Lung cancer is the most common cause of cancer death and an area where novel therapies to block metastasis are desperately needed, according to first author Mark M. Fuster, M.D., assistant professor in the Division of Pulmonary and Critical Care Medicine in UCSD’s Department of Medicine. Solid tumors need a network of blood vessels, or vasculature, in order to grow, and this vasculature drives metastasis. The research team, led by the paper’s principal investigator Jeffrey D. Esko, Ph.D., professor of Cellular and Molecular Medicine at UCSD, showed that modifying the action of heparan sulfate uniquely impacted the tumor vasculature, and in doing so, altered the growth rate of tumors prepared from lung carcinoma cells in the mice.
"We theorized that by targeting the sugar, heparan sulfate, we could affect angiogenesis, which is the formation of new blood vessels," said Fuster. "In cancer, angiogenesis sustains growth as well as metastasis of tumors. An important finding was that, not only could we inhibit the growth of tumors in these mice, but that other systems that rely on endothelial growth, such as the reproductive system and wound healing, remained robust."
Studying mouse models with a genetic alteration in an important sugar-modifying enzyme (Ndst1), the researchers saw a marked decrease in the growth of experimental carcinomas. The Ndst1 enzyme is responsible for modifying the molecular structure of a sugar called heparan sulfate. In endothelial cells, this sugar facilitates the action of several important vascular growth factors that support angiogenesis.
An antibody drug called Avastin, produced by Genentech, has been shown to block a major pro-angiogenesis molecule called vascular endothelial growth factor (VEGF), thus inhibiting the growth of vasculature. The drug has been used along with chemotherapy in humans to successfully inhibit the growth of tumors in colon and lung cancers.
"If novel drugs can be developed to target tumor heparan sulfate, we might be able to make a leap in cancer-fighting therapies, because several molecules critical to tumor endothelial growth also bind to heparan sulfate," Fuster said. "Altering this binding would allow for suppression of a broader array of the tumor ‘fuels’ for angiogenesis, without a major effect on normal vascular function."
The researchers hope to develop novel therapies by inhibiting endothelial heparan sulfate in the tumor environment. An example would be developing small-molecule inhibitors of Ndst1. By affecting a broad array of molecules – such as VEGF, fibroblast growth factor, platelet-derived growth factor, or others that impact angiogenesis in a variety of carcinomas – this therapy could be used to inhibit cancer growth and metastasis with fewer side effects.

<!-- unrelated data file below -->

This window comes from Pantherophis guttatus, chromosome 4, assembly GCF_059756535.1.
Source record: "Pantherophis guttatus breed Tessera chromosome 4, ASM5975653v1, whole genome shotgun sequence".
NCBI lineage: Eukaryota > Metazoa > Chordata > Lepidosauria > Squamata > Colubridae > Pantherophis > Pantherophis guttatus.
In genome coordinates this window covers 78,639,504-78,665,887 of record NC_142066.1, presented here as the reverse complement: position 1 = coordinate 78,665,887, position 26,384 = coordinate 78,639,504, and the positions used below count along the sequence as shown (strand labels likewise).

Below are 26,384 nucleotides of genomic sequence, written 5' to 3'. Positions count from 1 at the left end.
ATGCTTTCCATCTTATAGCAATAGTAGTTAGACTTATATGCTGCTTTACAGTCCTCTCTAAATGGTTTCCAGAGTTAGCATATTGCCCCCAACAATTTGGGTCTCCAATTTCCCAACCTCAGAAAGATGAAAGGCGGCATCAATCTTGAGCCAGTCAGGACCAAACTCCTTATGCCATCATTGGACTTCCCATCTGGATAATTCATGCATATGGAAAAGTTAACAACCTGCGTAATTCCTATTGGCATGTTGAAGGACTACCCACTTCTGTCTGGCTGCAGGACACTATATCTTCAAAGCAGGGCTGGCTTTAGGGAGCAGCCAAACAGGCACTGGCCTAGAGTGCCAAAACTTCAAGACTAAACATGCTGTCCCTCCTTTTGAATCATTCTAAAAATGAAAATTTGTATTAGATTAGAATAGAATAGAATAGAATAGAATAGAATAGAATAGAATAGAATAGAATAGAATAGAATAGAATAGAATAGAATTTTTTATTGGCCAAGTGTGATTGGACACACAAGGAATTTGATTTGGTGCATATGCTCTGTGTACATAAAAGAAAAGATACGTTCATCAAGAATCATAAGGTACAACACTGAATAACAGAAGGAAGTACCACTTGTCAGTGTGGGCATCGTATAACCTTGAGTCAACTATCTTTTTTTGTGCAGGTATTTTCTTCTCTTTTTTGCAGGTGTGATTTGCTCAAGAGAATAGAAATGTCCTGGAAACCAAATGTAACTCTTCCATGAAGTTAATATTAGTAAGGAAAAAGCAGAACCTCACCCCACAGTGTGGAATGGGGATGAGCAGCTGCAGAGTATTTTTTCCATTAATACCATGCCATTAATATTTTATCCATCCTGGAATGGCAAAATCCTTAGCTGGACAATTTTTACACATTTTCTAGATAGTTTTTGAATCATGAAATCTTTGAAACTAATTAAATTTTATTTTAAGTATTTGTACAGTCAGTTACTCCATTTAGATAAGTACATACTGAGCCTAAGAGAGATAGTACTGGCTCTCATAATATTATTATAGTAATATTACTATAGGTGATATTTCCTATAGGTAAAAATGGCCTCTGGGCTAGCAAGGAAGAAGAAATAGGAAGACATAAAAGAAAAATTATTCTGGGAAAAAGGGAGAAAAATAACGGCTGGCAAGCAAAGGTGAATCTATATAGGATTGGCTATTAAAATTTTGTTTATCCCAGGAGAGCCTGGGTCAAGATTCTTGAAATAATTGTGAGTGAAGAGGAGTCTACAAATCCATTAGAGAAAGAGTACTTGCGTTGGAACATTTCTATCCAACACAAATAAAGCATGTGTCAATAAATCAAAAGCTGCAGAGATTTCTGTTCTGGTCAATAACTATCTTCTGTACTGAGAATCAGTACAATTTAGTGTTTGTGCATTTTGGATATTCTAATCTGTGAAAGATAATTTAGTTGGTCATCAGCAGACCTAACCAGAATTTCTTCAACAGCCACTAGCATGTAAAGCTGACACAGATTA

Debra Kain | EurekAlert!
Researchers invent tiny, light-powered wires to modulate brain's electrical signals
21.02.2018 | University of Chicago
The “Holy Grail” of peptide chemistry: Making peptide active agents available orally
21.02.2018 | Technische Universität München
For the first time, a team of researchers at the Max-Planck Institute (MPI) for Polymer Research in Mainz, Germany, has succeeded in making an integrated circuit (IC) from just a monolayer of a semiconducting polymer via a bottom-up, self-assembly approach.
In the self-assembly process, the semiconducting polymer arranges itself into an ordered monolayer in a transistor. The transistors are binary switches used...
Breakthrough provides a new concept of the design of molecular motors, sensors and electricity generators at nanoscale
Researchers from the Institute of Organic Chemistry and Biochemistry of the CAS (IOCB Prague), Institute of Physics of the CAS (IP CAS) and Palacký University...
For photographers and scientists, lenses are lifesavers. They reflect and refract light, making possible the imaging systems that drive discovery through the microscope and preserve history through cameras.
But today's glass-based lenses are bulky and resist miniaturization. Next-generation technologies, such as ultrathin cameras or tiny microscopes, require...
Scientists from the University of Zurich have succeeded for the first time in tracking individual stem cells and their neuronal progeny over months within the intact adult brain. This study sheds light on how new neurons are produced throughout life.
The generation of new nerve cells was once thought to taper off at the end of embryonic development. However, recent research has shown that the adult brain...
Theoretical physicists propose to use negative interference to control heat flow in quantum devices. Study published in Physical Review Letters
Quantum computer parts are sensitive and need to be cooled to very low temperatures. Their tiny size makes them particularly susceptible to a temperature...
15.02.2018 | Event News
13.02.2018 | Event News
12.02.2018 | Event News
21.02.2018 | Life Sciences
21.02.2018 | Life Sciences
21.02.2018 | Materials Sciences